Tax rates and allowances 2023/24 for freelancers
As a new tax year begun on 6th April, freelancers need to be aware of the updated tax rates and allowances for 2023/24. This will be useful for freelancers to calculate their take home pay after tax, VAT, and more. Whether you are sorting out your taxes on your own, or via an accountant, you’ll need to know how much you are expecting to save and spend as a freelancer.
What will I be taxed as a freelancer for 2023/24?
Personal allowance for income tax
As freelancers may already know, the personal tax allowance was frozen at £12,570 in 2022/23 and will continue at this amount into the 23/24 tax year. Therefore, any earnings from your freelancing job which amount to over £12,570, you will pay income tax on.
The income tax bands vary between England, Wales, Northern Ireland, and Scotland and is broken down as below.
The income tax band for freelancers working in England, Wales and Northern Ireland is:
- Taxed 20% of a basic rate for those earning between £12,571- £50,270.
- Taxed 40% tax for freelancers earning a higher rate between £50,271- £125,140.
- Taxed 45% for an additional rate income for freelancers earning £125,140 and over.
For freelancers living and working in Scotland, your tax band threshold is:
- Taxed 19% for a starter rate earning between £12,571-£14,732.
- Taxed 20% for a basic rate earning between £14,733 to £25,688.
- Taxed 21% for an intermediate rate earning between £25,689-£43,662.
- Taxed 42% for a higher rate between £43,663-£125,140.
- Taxed 47% for allowances over £125,140.
The 2023/24 dividends allowance has decreased and will now stand at £1,000, leaving freelancers to pay tax on any dividend income over this amount. The following tax bands indicate what your tax rate on dividends for 2023/24 is.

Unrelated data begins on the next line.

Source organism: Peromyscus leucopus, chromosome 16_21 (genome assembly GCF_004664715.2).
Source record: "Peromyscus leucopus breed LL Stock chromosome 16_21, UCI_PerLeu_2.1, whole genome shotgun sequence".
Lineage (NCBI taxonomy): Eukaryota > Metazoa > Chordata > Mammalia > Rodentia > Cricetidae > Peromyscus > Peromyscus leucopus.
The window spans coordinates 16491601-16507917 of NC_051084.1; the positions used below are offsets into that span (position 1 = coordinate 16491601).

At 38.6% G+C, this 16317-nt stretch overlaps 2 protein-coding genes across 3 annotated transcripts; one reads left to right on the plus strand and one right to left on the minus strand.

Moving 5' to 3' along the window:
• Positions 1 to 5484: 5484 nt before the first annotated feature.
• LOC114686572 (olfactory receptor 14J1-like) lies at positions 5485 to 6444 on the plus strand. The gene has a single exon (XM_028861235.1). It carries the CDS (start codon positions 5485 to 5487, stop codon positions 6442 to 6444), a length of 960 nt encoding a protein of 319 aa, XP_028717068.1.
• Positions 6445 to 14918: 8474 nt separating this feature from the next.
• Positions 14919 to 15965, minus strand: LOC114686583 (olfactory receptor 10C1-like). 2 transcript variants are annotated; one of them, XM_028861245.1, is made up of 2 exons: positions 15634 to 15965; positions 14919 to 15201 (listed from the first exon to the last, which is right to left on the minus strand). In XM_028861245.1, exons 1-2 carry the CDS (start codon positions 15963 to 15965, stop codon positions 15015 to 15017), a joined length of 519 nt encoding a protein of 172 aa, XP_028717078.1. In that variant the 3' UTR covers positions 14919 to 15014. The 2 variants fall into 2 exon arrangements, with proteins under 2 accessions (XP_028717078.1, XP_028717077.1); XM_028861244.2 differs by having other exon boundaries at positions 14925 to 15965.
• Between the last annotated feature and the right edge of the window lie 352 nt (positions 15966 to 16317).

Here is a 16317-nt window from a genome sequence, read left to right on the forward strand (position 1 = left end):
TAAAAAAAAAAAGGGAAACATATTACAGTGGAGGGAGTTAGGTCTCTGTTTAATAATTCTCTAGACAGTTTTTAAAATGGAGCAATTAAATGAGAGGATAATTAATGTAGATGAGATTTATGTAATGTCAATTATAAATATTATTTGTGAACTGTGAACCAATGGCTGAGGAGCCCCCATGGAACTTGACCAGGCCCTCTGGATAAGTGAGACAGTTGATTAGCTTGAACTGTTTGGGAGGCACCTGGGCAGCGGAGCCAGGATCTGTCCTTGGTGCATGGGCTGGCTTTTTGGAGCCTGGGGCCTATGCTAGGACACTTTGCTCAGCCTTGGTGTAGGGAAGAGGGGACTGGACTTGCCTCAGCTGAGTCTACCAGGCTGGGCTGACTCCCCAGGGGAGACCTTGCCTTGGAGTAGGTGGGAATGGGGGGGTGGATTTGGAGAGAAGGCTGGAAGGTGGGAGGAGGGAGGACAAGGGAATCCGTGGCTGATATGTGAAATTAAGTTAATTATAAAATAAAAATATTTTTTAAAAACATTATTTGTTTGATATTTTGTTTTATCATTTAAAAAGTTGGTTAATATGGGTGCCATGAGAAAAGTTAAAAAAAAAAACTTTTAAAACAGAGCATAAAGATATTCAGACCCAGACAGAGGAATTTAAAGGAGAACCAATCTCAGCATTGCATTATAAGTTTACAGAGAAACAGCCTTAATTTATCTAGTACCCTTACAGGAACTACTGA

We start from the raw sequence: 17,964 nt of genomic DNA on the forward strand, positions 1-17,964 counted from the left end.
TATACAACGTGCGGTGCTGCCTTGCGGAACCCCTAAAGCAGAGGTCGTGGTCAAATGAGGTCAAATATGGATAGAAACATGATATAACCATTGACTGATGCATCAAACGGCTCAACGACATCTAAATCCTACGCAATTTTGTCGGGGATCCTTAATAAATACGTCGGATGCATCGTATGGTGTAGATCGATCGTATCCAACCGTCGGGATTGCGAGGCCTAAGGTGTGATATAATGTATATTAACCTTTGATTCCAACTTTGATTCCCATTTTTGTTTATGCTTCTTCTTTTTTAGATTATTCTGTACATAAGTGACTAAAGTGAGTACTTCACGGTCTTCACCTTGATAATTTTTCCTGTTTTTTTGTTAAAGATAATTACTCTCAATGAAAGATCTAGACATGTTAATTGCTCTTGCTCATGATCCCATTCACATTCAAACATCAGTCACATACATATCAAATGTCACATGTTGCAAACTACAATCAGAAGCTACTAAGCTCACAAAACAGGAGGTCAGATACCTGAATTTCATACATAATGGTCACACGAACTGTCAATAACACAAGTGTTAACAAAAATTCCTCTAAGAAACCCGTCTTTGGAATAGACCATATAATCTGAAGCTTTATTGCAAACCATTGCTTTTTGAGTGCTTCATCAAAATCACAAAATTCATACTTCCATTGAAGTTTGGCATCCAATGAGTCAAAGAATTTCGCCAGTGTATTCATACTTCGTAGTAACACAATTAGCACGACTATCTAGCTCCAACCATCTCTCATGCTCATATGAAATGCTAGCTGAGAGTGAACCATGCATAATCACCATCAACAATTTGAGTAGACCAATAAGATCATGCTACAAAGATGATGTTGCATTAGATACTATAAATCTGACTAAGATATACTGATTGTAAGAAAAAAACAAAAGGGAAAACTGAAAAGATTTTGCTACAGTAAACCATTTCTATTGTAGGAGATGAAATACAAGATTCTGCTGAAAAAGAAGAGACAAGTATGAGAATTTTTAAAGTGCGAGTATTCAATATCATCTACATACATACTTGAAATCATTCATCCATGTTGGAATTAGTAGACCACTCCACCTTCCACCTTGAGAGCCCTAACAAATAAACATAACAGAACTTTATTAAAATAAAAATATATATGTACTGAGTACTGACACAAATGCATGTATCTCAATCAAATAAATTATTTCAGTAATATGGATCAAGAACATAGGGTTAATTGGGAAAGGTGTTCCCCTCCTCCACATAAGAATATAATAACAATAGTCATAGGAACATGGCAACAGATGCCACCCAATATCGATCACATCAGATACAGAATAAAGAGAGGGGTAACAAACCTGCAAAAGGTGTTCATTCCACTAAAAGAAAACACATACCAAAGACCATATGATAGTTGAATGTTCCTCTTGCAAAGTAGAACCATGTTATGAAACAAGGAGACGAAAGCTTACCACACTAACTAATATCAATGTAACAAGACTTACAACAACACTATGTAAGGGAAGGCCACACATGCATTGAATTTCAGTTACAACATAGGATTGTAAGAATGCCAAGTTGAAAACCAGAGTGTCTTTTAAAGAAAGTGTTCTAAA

- The dividend basic rate is 8.75%.
- The dividend higher rate is 33.75%.
- The dividend additional rate is 39.35%.
Capital gains is where you are taxed based on any profit that you make when you sell an asset which has increased in value. The profit is highlighted as the gain from the asset so you will not be taxed for the price of the entire asset.
For the next tax year, you’ll pay a basic rate of 18% on your capital gains from residential property, and 10% on your capital gains from any other chargeable asset.
If you pay a higher rate, you will pay 28% on your capital gains from residential property, and 20% on any other chargeable assets.
The capital gains tax annual exempt amount is £6,000 for individual and £3,000 for trustee.
Companies, including freelancers, with profits up to £50,000 will have a tax rate of 19%, and with profit over £250,000 will see their corporation taxes rise to 25%.
Value added tax (VAT)
The standard value added tax (VAT) rate is set at 20% for the 2023/24 tax year, with a reduced rate set at 5% and a zero rate at 0%.
You will need to register for VAT as a freelancer if your annual registration limit is £85,000. Whereas if your turnover falls below the threshold of £83,000, you can deregister.
The National Insurance Class 1A rate is now at 13.8% for this tax year. You must pay Class 1A National Insurance for any work benefits which you will give to you colleagues or try to claim yourself. This may include a company laptop, mobile, or a car.
The Class 1 threshold for 2023/24 states that you can only make deductions on earnings above the lower earnings limit. Here are the following thresholds for Class 1:
- Lower earnings limit: £123 per week or £6,396 per year.
- Primary threshold: £242 per week or £12,570 per year.
- Secondary threshold: £175 per week or £9,100 per year.
Freelancers who are looking at their pension savings can claim tax relief on their self-assessment for the money saved into your private pension. You can claim 20% up to the income you make and pay 40% tax, and 25% on any income where you pay 45% tax.
Individual Savings Accounts (ISAs)
For this tax year (23/24), £20,000 is the maximum amount that you can save into your ISA account.
There are 4 different types of ISA accounts including cash ISAs, Lifetime ISAs, stocks and shares ISAs, and innovative ISAs. You can save up to £20,000 in any of these accounts.
The Inheritance Tax Threshold (IHT) remains at £325,000 for another year. Freelancers who have anything over the £325,000 threshold will pay 40% in tax. If the will includes giving 10% or more in net value to charity, your inheritance tax will likely go down to 36%.
Stamp duty land tax
Stamp duty land tax (SDLT) for the 2023/24 tax year is as follows:
- £0-£125,000 - 3%
- £125,000-£250,000 - 5%
- £250,001-£925,000 - 8%
- £925,001-£1,500,000 - 13%